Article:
Nurit Gil

Living in Israel: A Brief Survival Guide for Immigrants

Much is said about the Brazilian habit of greeting strangers with much more than a hand wave. Absolute truth. But when it comes to personal relationships, the Israelis reign absolute in the World’s Got Talent of intimacy, despite the questioning look they cast when I arrive to the annual school parent’s meeting fraternizing with kisses on cheeks.

It is not only about liking falafel or learning an alphabet without vowels. So, no matter which country you left — or intend to leave — it is worth checking out these six tips before venturing around here as a native.

1. Shouting
If you were used to using this way of communication only on extreme moments, like locked into the car with the music at the highest volume so you don’t risk being considered a human going bonkers, break free. Here everyone shouts for everything. Try, for example, sitting in any public department. Works like a charm. You get your number, look for an empty seat, and count to 15: …13, 14, 15. Someone will then begin the chaos scenario. It may be because the service is taking too long, because someone cutting in line (subject to the next item), because any machine is broken. So others will start screaming back, and within the few seconds you consider taking refuge in the bathroom to survive the next great war, everything will be back to normal, former enemies will be talking politics, and the machine will call the next number. Mind a blue light. Learn some mantra by heart. Try to stay calm.

2, Lines
Or simply alignment of a series of individuals in sequence, so that one is immediately behind the other. Practically an obsolete habit (if ever used here). If you are a newcomer, you will fall into the trap of waiting behind the person being served and even — fancy that! — being distracted by checking WhatsApp messages. Then someone will approach on your left, other one will approach on your right, and you will never be the next in this lifetime unless you incorporate the sabra and shout that you arrived first. Remember, it is more important to learn this phrase from Ulpan than “My name is Nurit, I’m 39 years old and I’m from Brazil.”

3. Healthy diet
A good example is the bakery section at any supermarket. You see that baguette that looks super fresh? For sure it has been squeezed by half of the passers-by, a salesman has taken it to the manager to confirm its price, someone has sneezed on it and, almost for sure, it served as a ball in a children’s volleyball game. It’s time to take a deep breath and encourage yourself. You can buy it. Microbes are nothing but invisible little creatures, and sweat is tasteless when mixed with zaatar.

4. End of the world
Nostradamus predicted the apocalypse, but didn’t know precisely where it would happen: in an Israeli supermarket on a holiday eve. If you are not out of coffee at home, ie if it is not a matter of survival, strongly avoid and preserve your physical — and mental — integrity.

5. Therapy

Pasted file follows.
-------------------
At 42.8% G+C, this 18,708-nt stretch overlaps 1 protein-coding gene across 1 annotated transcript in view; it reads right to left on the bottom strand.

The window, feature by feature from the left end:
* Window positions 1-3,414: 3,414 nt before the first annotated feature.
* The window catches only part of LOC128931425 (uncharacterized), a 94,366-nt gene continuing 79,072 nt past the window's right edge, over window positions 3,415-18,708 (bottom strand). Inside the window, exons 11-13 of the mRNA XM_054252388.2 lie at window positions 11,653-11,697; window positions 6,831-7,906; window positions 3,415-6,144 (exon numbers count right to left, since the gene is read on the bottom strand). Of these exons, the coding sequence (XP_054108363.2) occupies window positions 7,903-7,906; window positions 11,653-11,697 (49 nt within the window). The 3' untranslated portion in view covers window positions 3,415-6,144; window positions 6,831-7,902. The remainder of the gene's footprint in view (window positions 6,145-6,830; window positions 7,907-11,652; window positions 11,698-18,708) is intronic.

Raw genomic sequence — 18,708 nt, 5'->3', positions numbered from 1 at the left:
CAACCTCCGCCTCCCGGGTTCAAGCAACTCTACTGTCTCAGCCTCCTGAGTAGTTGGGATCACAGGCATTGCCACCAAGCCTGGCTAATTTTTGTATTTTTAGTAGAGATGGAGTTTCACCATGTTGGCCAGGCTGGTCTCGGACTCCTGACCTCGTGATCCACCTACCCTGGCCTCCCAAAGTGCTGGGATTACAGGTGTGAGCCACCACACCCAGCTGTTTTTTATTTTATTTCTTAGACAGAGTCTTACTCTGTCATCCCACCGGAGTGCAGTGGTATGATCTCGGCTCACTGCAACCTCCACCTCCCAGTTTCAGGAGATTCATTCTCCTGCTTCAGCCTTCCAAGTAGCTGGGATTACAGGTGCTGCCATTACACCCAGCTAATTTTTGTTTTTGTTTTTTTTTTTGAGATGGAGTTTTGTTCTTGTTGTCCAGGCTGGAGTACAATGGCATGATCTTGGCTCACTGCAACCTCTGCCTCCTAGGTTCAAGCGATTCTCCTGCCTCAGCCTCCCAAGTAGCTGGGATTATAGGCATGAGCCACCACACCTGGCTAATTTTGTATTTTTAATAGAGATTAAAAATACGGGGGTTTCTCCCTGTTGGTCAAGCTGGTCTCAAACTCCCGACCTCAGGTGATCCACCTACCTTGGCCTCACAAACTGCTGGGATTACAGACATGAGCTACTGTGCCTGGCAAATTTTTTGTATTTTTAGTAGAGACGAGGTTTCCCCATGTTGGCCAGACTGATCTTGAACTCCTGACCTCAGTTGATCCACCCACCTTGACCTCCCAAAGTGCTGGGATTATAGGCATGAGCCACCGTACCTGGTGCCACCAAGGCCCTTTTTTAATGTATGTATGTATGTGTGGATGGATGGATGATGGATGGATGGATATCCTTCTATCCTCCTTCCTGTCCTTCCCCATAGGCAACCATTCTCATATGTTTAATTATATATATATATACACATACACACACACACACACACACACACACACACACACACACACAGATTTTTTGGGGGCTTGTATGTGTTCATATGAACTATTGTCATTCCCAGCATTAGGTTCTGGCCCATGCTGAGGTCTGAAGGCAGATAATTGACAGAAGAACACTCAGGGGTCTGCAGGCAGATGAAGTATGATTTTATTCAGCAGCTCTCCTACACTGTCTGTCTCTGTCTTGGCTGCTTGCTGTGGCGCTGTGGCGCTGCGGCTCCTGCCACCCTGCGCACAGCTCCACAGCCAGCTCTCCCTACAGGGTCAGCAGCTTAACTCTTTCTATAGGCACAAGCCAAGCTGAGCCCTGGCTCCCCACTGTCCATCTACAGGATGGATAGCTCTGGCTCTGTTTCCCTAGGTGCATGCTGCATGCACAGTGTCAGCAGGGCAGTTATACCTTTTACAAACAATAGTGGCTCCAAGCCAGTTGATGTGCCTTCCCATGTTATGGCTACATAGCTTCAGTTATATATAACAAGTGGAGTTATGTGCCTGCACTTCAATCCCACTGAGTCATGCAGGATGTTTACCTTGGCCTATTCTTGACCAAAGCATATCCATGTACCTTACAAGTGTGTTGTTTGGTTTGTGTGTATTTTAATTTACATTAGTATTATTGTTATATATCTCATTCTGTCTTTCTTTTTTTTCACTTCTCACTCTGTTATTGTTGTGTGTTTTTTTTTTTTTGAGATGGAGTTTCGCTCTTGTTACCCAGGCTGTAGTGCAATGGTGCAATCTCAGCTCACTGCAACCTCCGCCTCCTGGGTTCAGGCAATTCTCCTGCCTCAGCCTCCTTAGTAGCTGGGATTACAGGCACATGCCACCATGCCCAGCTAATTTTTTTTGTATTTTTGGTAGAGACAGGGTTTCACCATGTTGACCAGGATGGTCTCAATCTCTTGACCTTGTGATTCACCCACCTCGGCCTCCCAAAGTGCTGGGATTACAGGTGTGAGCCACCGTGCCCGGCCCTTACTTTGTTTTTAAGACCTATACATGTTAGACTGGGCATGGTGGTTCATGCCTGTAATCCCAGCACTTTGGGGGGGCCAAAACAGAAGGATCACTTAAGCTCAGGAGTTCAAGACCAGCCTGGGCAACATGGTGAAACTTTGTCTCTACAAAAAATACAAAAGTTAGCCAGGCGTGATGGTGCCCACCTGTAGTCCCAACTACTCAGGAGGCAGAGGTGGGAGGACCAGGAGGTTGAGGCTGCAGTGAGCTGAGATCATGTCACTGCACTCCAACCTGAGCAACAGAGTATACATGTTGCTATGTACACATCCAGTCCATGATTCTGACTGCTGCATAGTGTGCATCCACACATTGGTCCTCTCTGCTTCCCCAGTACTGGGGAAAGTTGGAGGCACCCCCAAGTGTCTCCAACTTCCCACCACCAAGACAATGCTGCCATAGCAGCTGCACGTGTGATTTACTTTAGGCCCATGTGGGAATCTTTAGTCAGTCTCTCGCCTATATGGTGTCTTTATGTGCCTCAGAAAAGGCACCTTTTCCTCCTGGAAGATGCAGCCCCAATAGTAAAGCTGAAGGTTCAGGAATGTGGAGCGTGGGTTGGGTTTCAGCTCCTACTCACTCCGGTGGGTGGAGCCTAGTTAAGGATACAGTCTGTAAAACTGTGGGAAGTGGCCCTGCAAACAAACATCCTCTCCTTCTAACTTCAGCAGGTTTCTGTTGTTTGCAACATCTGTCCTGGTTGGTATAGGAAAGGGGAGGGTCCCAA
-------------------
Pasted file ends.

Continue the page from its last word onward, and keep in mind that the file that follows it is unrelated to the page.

“How much you pay for rent” will be your new “It’s a beautiful day outside, isn’t it ?!” Here it is not necessary to be a childhood friend to answer intimate questions. How much you make, if you bought or rented the home you are living in and even “beautiful bra, but why did you choose black if you are wearing a white shirt?” are just friendly elevator talks. “Why?” Will be the counter response to all your answers. Be ready to share your innermost secrets while shopping for fruits and to use your poor Hebrew to explain why your child has a cell phone, why you canceled a doctor’s appointment, prefer chives over cilantro, brush teeth after lunch, had your parents divorced in the ’80s or the grounds of your earthly existence.

6. Intimacy
Yes, the time will come for you to stop crying over the ones you left and start building relationships with people living less than thousands of miles away from your home — even if you look like a 5 year old trying to communicate with them. Go for it! It may not seem at a first glance, but Israelis are sweet (so truth) and admire the ones who cross borders (“Wow, Brazil!”). How will you know if you are reaching your goal? What are the signs of a thriving relationship if secrets here are shared even with the bus driver? Just one:
Note if they put their bare feet over your couch.

I wish you the best of luck. Mainly because everything is gonna be alright and trust me: it may take a while, but you will certainly fall in love for it.

About the Author
Nurit Masijah Gil is a Brazilian-Israeli writer with nearly 100 chronicles published in Portuguese in both countries. In 2014, she launched her book titled "Little Ms. Perfect," in which she tells about her tragicomic wife-and-mom life. In 2017, she moved to Israel with her family. In 2019, she changed her busy suburban life as a content writer at a startup company, in Israel's central region, for a peaceful life at her own oasis at the Arava desert -- a 1,000-member ishuv -- where she has crowned her aliyah.
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